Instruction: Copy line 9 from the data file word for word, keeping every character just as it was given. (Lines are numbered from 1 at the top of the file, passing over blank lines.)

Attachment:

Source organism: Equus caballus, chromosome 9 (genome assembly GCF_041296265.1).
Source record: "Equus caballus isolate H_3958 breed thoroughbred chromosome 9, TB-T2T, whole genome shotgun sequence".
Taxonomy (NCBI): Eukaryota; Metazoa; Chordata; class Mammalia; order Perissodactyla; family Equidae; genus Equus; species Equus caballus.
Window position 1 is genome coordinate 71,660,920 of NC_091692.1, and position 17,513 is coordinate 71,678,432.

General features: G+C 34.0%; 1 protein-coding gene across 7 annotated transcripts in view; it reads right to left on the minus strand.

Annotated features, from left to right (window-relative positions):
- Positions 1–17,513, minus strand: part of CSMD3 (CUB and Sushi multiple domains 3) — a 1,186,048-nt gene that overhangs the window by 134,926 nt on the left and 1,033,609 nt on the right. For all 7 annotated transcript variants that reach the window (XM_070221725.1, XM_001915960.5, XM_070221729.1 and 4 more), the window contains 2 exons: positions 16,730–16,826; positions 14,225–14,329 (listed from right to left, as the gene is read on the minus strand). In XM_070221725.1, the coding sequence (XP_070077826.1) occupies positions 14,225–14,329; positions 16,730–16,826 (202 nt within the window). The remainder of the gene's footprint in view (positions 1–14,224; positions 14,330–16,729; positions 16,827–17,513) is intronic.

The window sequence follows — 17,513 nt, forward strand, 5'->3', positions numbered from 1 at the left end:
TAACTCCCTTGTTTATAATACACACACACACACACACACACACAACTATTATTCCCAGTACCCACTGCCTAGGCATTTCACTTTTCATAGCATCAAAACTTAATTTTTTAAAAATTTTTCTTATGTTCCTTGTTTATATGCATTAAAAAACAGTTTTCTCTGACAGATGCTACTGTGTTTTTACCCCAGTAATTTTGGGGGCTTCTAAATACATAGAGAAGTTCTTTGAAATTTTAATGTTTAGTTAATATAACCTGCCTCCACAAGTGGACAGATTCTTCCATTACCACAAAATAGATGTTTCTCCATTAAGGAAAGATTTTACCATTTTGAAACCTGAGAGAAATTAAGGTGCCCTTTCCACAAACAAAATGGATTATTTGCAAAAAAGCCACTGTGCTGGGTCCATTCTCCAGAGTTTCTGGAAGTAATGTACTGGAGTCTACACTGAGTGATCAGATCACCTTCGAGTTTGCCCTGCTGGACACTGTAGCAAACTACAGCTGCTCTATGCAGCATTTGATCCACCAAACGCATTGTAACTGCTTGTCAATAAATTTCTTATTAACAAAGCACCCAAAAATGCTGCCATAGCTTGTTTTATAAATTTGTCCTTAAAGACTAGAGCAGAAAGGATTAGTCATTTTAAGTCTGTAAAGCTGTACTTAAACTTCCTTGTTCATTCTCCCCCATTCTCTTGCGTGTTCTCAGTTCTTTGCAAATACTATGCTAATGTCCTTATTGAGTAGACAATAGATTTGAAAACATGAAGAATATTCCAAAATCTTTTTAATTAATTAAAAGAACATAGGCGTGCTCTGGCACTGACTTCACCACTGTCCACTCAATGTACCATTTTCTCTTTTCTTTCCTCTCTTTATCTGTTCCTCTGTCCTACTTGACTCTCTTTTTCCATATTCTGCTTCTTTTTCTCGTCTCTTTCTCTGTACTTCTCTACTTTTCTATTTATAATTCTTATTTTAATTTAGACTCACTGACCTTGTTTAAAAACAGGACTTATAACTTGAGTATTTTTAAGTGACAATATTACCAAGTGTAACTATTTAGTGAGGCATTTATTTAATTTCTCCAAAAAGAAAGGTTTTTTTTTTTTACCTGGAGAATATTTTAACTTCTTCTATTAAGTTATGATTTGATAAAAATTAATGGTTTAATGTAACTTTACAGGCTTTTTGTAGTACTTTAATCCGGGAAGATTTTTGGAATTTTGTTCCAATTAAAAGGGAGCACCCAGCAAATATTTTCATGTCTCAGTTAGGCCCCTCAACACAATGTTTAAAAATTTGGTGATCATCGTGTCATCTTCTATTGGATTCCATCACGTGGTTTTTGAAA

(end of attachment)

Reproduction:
TAACTCCCTTGTTTATAATACACACACACACACACACACACACAACTATTATTCCCAGTACCCACTGCCTAGGCATTTCACTTTTCATAGCATCAAAACTTAATTTTTTAAAAATTTTTCTTATGTTCCTTGTTTATATGCATTAAAAAACAGTTTTCTCTGACAGATGCTACTGTGTTTTTACCCCAGTAATTTTGGGGGCTTCTAAATACATAGAGAAGTTCTTTGAAATTTTAATGTTTAGTTAATATAACCTGCCTCCACAAGTGGACAGATTCTTCCATTACCACAAAATAGATGTTTCTCCATTAAGGAAAGATTTTACCATTTTGAAACCTGAGAGAAATTAAGGTGCCCTTTCCACAAACAAAATGGATTATTTGCAAAAAAGCCACTGTGCTGGGTCCATTCTCCAGAGTTTCTGGAAGTAATGTACTGGAGTCTACACTGAGTGATCAGATCACCTTCGAGTTTGCCCTGCTGGACACTGTAGCAAACTACAGCTGCTCTATGCAGCATTTGATCCACCAAACGCATTGTAACTGCTTGTCAATAAATTTCTTATTAACAAAGCACCCAAAAATGCTGCCATAGCTTGTTTTATAAATTTGTCCTTAAAGACTAGAGCAGAAAGGATTAGTCATTTTAAGTCTGTAAAGCTGTACTTAAACTTCCTTGTTCATTCTCCCCCATTCTCTTGCGTGTTCTCAGTTCTTTGCAAATACTATGCTAATGTCCTTATTGAGTAGACAATAGATTTGAAAACATGAAGAATATTCCAAAATCTTTTTAATTAATTAAAAGAACATAGGCGTGCTCTGGCACTGACTTCACCACTGTCCACTCAATGTACCATTTTCTCTTTTCTTTCCTCTCTTTATCTGTTCCTCTGTCCTACTTGACTCTCTTTTTCCATATTCTGCTTCTTTTTCTCGTCTCTTTCTCTGTACTTCTCTACTTTTCTATTTATAATTCTTATTTTAATTTAGACTCACTGACCTTGTTTAAAAACAGGACTTATAACTTGAGTATTTTTAAGTGACAATATTACCAAGTGTAACTATTTAGTGAGGCATTTATTTAATTTCTCCAAAAAGAAAGGTTTTTTTTTTTTACCTGGAGAATATTTTAACTTCTTCTATTAAGTTATGATTTGATAAAAATTAATGGTTTAATGTAACTTTACAGGCTTTTTGTAGTACTTTAATCCGGGAAGATTTTTGGAATTTTGTTCCAATTAAAAGGGAGCACCCAGCAAATATTTTCATGTCTCAGTTAGGCCCCTCAACACAATGTTTAAAAATTTGGTGATCATCGTGTCATCTTCTATTGGATTCCATCACGTGGTTTTTGAAA